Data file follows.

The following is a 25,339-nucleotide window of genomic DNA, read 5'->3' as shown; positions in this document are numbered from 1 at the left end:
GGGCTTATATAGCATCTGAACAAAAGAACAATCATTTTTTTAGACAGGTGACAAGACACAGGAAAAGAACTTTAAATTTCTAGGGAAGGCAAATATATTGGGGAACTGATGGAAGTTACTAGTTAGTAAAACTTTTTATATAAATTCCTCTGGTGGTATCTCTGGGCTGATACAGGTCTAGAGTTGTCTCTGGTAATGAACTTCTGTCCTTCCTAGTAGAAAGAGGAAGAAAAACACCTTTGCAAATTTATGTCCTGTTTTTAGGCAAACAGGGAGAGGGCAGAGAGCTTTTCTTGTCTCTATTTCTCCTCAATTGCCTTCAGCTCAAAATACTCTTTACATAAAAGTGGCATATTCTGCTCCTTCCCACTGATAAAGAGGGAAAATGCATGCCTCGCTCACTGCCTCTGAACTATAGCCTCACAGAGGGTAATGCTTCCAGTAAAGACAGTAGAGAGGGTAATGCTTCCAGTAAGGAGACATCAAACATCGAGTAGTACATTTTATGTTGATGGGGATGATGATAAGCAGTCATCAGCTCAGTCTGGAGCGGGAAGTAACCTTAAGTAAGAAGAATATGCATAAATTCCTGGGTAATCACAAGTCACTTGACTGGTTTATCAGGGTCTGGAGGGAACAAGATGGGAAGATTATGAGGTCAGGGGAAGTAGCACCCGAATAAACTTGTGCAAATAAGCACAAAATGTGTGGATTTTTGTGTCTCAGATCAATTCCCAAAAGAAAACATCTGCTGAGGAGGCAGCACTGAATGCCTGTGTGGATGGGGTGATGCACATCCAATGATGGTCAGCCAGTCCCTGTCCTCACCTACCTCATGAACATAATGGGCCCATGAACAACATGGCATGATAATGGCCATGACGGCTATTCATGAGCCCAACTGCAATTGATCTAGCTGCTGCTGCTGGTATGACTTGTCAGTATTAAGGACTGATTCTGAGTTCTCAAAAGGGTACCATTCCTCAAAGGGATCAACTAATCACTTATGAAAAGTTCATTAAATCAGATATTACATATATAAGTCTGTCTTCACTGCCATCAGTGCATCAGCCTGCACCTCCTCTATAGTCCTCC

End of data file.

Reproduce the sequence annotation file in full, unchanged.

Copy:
The following is a 25,339-nucleotide window of genomic DNA, read 5'->3' as shown; positions in this document are numbered from 1 at the left end:
GGGCTTATATAGCATCTGAACAAAAGAACAATCATTTTTTTAGACAGGTGACAAGACACAGGAAAAGAACTTTAAATTTCTAGGGAAGGCAAATATATTGGGGAACTGATGGAAGTTACTAGTTAGTAAAACTTTTTATATAAATTCCTCTGGTGGTATCTCTGGGCTGATACAGGTCTAGAGTTGTCTCTGGTAATGAACTTCTGTCCTTCCTAGTAGAAAGAGGAAGAAAAACACCTTTGCAAATTTATGTCCTGTTTTTAGGCAAACAGGGAGAGGGCAGAGAGCTTTTCTTGTCTCTATTTCTCCTCAATTGCCTTCAGCTCAAAATACTCTTTACATAAAAGTGGCATATTCTGCTCCTTCCCACTGATAAAGAGGGAAAATGCATGCCTCGCTCACTGCCTCTGAACTATAGCCTCACAGAGGGTAATGCTTCCAGTAAAGACAGTAGAGAGGGTAATGCTTCCAGTAAGGAGACATCAAACATCGAGTAGTACATTTTATGTTGATGGGGATGATGATAAGCAGTCATCAGCTCAGTCTGGAGCGGGAAGTAACCTTAAGTAAGAAGAATATGCATAAATTCCTGGGTAATCACAAGTCACTTGACTGGTTTATCAGGGTCTGGAGGGAACAAGATGGGAAGATTATGAGGTCAGGGGAAGTAGCACCCGAATAAACTTGTGCAAATAAGCACAAAATGTGTGGATTTTTGTGTCTCAGATCAATTCCCAAAAGAAAACATCTGCTGAGGAGGCAGCACTGAATGCCTGTGTGGATGGGGTGATGCACATCCAATGATGGTCAGCCAGTCCCTGTCCTCACCTACCTCATGAACATAATGGGCCCATGAACAACATGGCATGATAATGGCCATGACGGCTATTCATGAGCCCAACTGCAATTGATCTAGCTGCTGCTGCTGGTATGACTTGTCAGTATTAAGGACTGATTCTGAGTTCTCAAAAGGGTACCATTCCTCAAAGGGATCAACTAATCACTTATGAAAAGTTCATTAAATCAGATATTACATATATAAGTCTGTCTTCACTGCCATCAGTGCATCAGCCTGCACCTCCTCTATAGTCCTCC